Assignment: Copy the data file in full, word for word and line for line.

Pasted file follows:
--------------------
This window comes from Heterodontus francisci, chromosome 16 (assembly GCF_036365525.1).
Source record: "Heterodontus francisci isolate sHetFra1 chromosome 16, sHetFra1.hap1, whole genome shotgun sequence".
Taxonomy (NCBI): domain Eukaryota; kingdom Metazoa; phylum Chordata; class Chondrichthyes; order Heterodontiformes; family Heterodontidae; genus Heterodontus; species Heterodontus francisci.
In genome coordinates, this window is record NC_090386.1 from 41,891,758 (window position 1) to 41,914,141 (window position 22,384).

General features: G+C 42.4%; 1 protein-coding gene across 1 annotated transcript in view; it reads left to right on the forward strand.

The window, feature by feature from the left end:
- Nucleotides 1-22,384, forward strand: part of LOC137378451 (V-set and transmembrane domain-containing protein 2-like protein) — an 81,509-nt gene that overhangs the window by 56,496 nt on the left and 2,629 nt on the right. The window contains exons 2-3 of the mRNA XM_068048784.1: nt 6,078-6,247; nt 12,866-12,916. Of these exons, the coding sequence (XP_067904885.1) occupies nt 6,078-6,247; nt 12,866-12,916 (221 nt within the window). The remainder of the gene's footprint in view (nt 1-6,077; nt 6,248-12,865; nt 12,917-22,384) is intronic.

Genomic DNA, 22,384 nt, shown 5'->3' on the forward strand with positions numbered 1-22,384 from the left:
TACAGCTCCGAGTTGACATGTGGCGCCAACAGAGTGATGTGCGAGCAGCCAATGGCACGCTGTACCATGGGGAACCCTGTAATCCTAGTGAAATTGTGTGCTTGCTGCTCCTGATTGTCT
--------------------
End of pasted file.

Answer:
This window comes from Heterodontus francisci, chromosome 16 (assembly GCF_036365525.1).
Source record: "Heterodontus francisci isolate sHetFra1 chromosome 16, sHetFra1.hap1, whole genome shotgun sequence".
Taxonomy (NCBI): domain Eukaryota; kingdom Metazoa; phylum Chordata; class Chondrichthyes; order Heterodontiformes; family Heterodontidae; genus Heterodontus; species Heterodontus francisci.
In genome coordinates, this window is record NC_090386.1 from 41,891,758 (window position 1) to 41,914,141 (window position 22,384).

General features: G+C 42.4%; 1 protein-coding gene across 1 annotated transcript in view; it reads left to right on the forward strand.

The window, feature by feature from the left end:
- Nucleotides 1-22,384, forward strand: part of LOC137378451 (V-set and transmembrane domain-containing protein 2-like protein) — an 81,509-nt gene that overhangs the window by 56,496 nt on the left and 2,629 nt on the right. The window contains exons 2-3 of the mRNA XM_068048784.1: nt 6,078-6,247; nt 12,866-12,916. Of these exons, the coding sequence (XP_067904885.1) occupies nt 6,078-6,247; nt 12,866-12,916 (221 nt within the window). The remainder of the gene's footprint in view (nt 1-6,077; nt 6,248-12,865; nt 12,917-22,384) is intronic.

Genomic DNA, 22,384 nt, shown 5'->3' on the forward strand with positions numbered 1-22,384 from the left:
TACAGCTCCGAGTTGACATGTGGCGCCAACAGAGTGATGTGCGAGCAGCCAATGGCACGCTGTACCATGGGGAACCCTGTAATCCTAGTGAAATTGTGTGCTTGCTGCTCCTGATTGTCT